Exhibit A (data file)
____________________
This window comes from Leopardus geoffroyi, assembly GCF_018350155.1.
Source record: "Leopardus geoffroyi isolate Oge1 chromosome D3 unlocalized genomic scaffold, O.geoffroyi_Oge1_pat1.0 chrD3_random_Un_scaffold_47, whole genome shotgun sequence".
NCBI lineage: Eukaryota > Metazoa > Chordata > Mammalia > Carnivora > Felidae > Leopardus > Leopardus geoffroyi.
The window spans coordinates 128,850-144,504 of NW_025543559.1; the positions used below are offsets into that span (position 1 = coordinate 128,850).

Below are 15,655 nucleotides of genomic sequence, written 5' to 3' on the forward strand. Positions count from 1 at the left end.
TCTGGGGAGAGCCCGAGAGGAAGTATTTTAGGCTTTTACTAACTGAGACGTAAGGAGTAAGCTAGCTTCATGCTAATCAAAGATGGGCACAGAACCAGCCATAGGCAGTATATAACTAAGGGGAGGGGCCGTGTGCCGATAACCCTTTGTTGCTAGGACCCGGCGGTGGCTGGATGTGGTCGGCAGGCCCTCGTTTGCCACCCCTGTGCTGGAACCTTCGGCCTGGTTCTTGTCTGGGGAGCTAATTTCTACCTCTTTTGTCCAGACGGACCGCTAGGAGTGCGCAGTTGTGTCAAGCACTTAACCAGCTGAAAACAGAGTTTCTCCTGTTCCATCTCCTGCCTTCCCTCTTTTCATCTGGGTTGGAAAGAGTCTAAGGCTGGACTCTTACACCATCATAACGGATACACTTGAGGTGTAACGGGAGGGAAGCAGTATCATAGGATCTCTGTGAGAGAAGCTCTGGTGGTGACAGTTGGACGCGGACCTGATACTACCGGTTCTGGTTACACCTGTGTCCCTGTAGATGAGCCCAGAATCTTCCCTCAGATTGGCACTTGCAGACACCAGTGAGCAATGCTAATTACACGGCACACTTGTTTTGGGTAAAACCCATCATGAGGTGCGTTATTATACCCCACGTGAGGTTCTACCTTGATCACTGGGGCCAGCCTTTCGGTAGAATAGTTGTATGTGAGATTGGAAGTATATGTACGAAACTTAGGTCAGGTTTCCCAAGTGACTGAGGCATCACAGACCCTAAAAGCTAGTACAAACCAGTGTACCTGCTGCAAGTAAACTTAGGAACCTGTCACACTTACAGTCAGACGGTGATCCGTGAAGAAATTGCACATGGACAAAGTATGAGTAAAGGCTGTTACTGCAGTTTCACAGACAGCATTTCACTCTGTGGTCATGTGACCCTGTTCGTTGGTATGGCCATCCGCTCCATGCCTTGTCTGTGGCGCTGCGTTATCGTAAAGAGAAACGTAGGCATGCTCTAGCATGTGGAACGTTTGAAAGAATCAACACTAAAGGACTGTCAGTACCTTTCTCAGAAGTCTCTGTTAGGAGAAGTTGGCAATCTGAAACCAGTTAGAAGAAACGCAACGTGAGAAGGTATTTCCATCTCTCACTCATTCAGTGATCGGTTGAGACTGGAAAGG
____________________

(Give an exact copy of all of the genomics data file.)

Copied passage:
This window comes from Leopardus geoffroyi, assembly GCF_018350155.1.
Source record: "Leopardus geoffroyi isolate Oge1 chromosome D3 unlocalized genomic scaffold, O.geoffroyi_Oge1_pat1.0 chrD3_random_Un_scaffold_47, whole genome shotgun sequence".
NCBI lineage: Eukaryota > Metazoa > Chordata > Mammalia > Carnivora > Felidae > Leopardus > Leopardus geoffroyi.
The window spans coordinates 128,850-144,504 of NW_025543559.1; the positions used below are offsets into that span (position 1 = coordinate 128,850).

Below are 15,655 nucleotides of genomic sequence, written 5' to 3' on the forward strand. Positions count from 1 at the left end.
TCTGGGGAGAGCCCGAGAGGAAGTATTTTAGGCTTTTACTAACTGAGACGTAAGGAGTAAGCTAGCTTCATGCTAATCAAAGATGGGCACAGAACCAGCCATAGGCAGTATATAACTAAGGGGAGGGGCCGTGTGCCGATAACCCTTTGTTGCTAGGACCCGGCGGTGGCTGGATGTGGTCGGCAGGCCCTCGTTTGCCACCCCTGTGCTGGAACCTTCGGCCTGGTTCTTGTCTGGGGAGCTAATTTCTACCTCTTTTGTCCAGACGGACCGCTAGGAGTGCGCAGTTGTGTCAAGCACTTAACCAGCTGAAAACAGAGTTTCTCCTGTTCCATCTCCTGCCTTCCCTCTTTTCATCTGGGTTGGAAAGAGTCTAAGGCTGGACTCTTACACCATCATAACGGATACACTTGAGGTGTAACGGGAGGGAAGCAGTATCATAGGATCTCTGTGAGAGAAGCTCTGGTGGTGACAGTTGGACGCGGACCTGATACTACCGGTTCTGGTTACACCTGTGTCCCTGTAGATGAGCCCAGAATCTTCCCTCAGATTGGCACTTGCAGACACCAGTGAGCAATGCTAATTACACGGCACACTTGTTTTGGGTAAAACCCATCATGAGGTGCGTTATTATACCCCACGTGAGGTTCTACCTTGATCACTGGGGCCAGCCTTTCGGTAGAATAGTTGTATGTGAGATTGGAAGTATATGTACGAAACTTAGGTCAGGTTTCCCAAGTGACTGAGGCATCACAGACCCTAAAAGCTAGTACAAACCAGTGTACCTGCTGCAAGTAAACTTAGGAACCTGTCACACTTACAGTCAGACGGTGATCCGTGAAGAAATTGCACATGGACAAAGTATGAGTAAAGGCTGTTACTGCAGTTTCACAGACAGCATTTCACTCTGTGGTCATGTGACCCTGTTCGTTGGTATGGCCATCCGCTCCATGCCTTGTCTGTGGCGCTGCGTTATCGTAAAGAGAAACGTAGGCATGCTCTAGCATGTGGAACGTTTGAAAGAATCAACACTAAAGGACTGTCAGTACCTTTCTCAGAAGTCTCTGTTAGGAGAAGTTGGCAATCTGAAACCAGTTAGAAGAAACGCAACGTGAGAAGGTATTTCCATCTCTCACTCATTCAGTGATCGGTTGAGACTGGAAAGG